the character of all my officers present, with one or two exceptions, I am sure they behaved nobly, though those above mentioned were the ones whom I happened especially to be brought in contact with in the field.
The loss of the Sixty-first Regiment in all those engagements is 10 killed, 87 wounded, and 20 missing on the battle-field.* Others fell out on the various marches to and from action, and many of them are doubtless prisoners. All who were severely wounded were likewise left to be taken prisoners. Among the missing are the surgeon and adjutant of the regiment, the latter being also wounded.
I have at the present in camp 170 enlisted men, of whom at least 50 are and unfit for duty, many being old chronic cases. The 170 enlisted men includes some 12 drummers and the hospital and quartermaster's attendants. I have on duty 2 captains, 1 lieutenant, quartermaster, assistant surgeon,and chaplain.
I have the honor to be, captain, very respectfully,
FRANCIS C. BARLOW,
Colonel Sixty-first Regiment New York Volunteers.
Captain N. A. MILES,
A. A. A. G., Caldwell's Brigade, Richardson Division.
No. 19. Report of Major H. Boyd McKeen,
Eighty-first Pennsylvania Infantry, of engagement at Peach Orchard,or Allen's Farm, battle of Savage Station, engagement at White Oak Swamp Bridge, and battles of Glendale, or Nelson's Farm (Frazier's Farm), and Malvern Hill.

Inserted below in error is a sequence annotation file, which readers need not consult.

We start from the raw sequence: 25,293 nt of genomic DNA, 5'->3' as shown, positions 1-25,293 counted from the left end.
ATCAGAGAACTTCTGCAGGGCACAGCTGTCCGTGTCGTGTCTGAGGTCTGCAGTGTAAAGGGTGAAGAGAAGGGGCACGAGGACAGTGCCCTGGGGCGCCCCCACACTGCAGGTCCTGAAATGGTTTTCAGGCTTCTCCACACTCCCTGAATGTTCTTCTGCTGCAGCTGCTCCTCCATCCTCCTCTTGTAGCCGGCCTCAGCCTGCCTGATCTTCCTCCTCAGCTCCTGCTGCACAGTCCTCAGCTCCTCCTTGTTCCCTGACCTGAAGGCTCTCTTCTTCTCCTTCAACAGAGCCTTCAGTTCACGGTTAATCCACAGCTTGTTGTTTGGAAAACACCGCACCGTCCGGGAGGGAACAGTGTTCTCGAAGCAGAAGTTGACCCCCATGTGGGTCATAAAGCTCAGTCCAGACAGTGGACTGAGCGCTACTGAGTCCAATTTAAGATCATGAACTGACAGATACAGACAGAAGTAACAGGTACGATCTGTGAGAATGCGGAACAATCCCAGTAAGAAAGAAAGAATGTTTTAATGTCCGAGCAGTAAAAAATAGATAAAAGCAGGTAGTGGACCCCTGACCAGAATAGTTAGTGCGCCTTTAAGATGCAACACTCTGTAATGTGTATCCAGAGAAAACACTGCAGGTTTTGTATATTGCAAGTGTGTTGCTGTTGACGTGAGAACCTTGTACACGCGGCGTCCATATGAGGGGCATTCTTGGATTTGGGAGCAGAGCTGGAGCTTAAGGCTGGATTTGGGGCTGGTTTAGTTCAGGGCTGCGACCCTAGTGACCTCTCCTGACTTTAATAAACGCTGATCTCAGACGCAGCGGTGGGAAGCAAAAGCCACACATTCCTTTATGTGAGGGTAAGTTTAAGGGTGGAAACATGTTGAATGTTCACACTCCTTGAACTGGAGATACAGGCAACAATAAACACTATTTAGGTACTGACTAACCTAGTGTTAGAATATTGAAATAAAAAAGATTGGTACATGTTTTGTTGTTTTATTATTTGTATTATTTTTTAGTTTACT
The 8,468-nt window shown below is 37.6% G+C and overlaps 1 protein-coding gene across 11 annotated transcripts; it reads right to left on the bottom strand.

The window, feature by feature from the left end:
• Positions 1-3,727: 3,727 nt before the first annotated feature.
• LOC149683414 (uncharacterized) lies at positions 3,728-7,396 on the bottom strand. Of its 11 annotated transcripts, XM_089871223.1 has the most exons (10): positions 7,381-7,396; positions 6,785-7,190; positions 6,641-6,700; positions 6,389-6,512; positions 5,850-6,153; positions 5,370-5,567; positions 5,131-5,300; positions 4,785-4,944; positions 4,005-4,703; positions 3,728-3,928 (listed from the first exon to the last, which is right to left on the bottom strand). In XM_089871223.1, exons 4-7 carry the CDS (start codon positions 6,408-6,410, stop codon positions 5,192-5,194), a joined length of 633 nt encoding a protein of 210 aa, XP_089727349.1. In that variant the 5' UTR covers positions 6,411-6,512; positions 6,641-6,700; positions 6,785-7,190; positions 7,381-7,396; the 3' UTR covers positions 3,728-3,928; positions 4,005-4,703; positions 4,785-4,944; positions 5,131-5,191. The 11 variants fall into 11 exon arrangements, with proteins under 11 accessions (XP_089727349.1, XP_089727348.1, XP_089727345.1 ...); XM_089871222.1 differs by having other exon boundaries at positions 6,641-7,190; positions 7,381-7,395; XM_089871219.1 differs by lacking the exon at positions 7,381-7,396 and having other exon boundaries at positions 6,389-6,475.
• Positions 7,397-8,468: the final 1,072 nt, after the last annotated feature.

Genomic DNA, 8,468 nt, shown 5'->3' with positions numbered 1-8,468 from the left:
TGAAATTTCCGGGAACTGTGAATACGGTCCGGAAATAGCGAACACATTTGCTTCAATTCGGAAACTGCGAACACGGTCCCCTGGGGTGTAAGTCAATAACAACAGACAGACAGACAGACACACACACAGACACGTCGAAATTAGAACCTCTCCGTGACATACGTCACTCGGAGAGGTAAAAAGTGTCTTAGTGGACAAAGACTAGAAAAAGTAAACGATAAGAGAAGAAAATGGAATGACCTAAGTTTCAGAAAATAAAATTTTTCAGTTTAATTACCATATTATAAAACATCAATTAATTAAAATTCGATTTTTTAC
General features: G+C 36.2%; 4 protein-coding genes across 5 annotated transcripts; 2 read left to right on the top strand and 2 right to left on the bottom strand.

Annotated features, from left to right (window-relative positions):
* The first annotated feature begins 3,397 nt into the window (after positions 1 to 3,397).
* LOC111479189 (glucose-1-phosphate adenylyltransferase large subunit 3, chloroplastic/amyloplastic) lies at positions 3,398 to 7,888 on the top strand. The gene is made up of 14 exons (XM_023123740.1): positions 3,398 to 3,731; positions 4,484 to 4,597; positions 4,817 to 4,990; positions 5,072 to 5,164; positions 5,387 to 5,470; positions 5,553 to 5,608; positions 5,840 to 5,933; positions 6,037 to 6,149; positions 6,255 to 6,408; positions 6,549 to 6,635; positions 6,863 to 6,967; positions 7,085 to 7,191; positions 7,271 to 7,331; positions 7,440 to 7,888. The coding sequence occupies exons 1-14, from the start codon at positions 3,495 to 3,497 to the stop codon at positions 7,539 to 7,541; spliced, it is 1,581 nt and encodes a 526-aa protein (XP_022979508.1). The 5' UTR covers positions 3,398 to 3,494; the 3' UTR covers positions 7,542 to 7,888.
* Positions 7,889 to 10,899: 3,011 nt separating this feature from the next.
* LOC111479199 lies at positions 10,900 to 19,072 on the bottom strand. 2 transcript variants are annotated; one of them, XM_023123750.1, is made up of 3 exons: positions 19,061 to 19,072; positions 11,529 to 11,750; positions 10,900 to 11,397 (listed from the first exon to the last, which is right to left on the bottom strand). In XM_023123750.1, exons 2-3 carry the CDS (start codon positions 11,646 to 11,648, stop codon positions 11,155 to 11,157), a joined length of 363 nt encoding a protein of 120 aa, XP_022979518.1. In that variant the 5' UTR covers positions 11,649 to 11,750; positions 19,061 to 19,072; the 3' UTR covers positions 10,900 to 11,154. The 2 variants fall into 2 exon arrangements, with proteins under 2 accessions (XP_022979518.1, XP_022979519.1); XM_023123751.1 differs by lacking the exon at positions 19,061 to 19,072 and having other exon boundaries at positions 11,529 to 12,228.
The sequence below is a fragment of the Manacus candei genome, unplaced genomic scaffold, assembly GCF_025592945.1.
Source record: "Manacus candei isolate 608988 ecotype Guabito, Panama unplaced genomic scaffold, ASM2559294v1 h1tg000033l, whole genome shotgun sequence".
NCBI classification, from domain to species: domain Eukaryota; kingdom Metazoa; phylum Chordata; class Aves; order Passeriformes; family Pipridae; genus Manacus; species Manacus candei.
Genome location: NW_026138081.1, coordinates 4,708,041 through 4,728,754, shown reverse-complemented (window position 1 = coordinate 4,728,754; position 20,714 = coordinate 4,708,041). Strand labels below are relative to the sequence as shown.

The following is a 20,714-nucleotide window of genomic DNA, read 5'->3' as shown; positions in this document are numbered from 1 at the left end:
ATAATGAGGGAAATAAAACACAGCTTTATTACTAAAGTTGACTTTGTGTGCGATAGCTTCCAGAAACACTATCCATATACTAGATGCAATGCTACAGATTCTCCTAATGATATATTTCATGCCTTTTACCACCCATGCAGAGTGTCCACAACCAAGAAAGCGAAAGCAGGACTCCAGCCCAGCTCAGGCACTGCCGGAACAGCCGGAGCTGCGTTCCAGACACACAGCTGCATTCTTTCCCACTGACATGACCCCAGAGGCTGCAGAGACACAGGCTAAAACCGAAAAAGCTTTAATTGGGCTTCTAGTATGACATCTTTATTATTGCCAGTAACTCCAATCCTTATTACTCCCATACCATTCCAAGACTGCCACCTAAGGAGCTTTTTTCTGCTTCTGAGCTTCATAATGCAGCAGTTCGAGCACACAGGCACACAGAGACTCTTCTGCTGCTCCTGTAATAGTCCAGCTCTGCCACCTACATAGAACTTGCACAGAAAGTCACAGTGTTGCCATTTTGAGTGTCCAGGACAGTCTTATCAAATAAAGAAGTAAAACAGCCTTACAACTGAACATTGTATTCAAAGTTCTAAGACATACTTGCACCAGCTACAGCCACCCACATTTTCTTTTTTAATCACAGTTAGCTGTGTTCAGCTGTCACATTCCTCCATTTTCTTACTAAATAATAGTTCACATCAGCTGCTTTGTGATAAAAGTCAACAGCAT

CAPTAIN: I have the honor to report that on the morning of June 29 we received orders to march to Orchard Station. Arriving there, the regiment was ordered to the front to support a battery posted in front of the line of battle. The enemy kept up a severe first, but were silenced by Petti's battery. In the afternoon we were marched to Savage Station, and were formed in the brush fronting the railroad, in the second line of battle; were not engaged. About midnight we again took up our line of march, and at daylight halted. Line of battle was again formed, and the enemy opened a heavy fire from their artillery, during which we had a number wounded. About 5 o'clock we were ordered to the left, and were marched into the woods, and then were marched to support the
Sixty-first New York, posted in an open field. The enemy were posted in a wood about 100 yards from our position. We took up a position in front of the Sixty-first, and continued firing until we had almost expended our ammunition. We were then ordered into the woods. It was here that Colonel Johnson was wounded, Captain Harkness and Captain Conner wounded, Lieutenants Hawk and McKernan wounded, and Lieutenant Abbott killed.
We again took up our line of march, and at daylight July 1 again halted. Line of battle being formed, we were posted along a fence in front of the house used as a hospital. By order of General Caldwell the Sixty-first New York and Eighty-first Pennsylvania Volunteers thrown together and placed under command of Colonel Barlow,
*But see revised statement, p.24.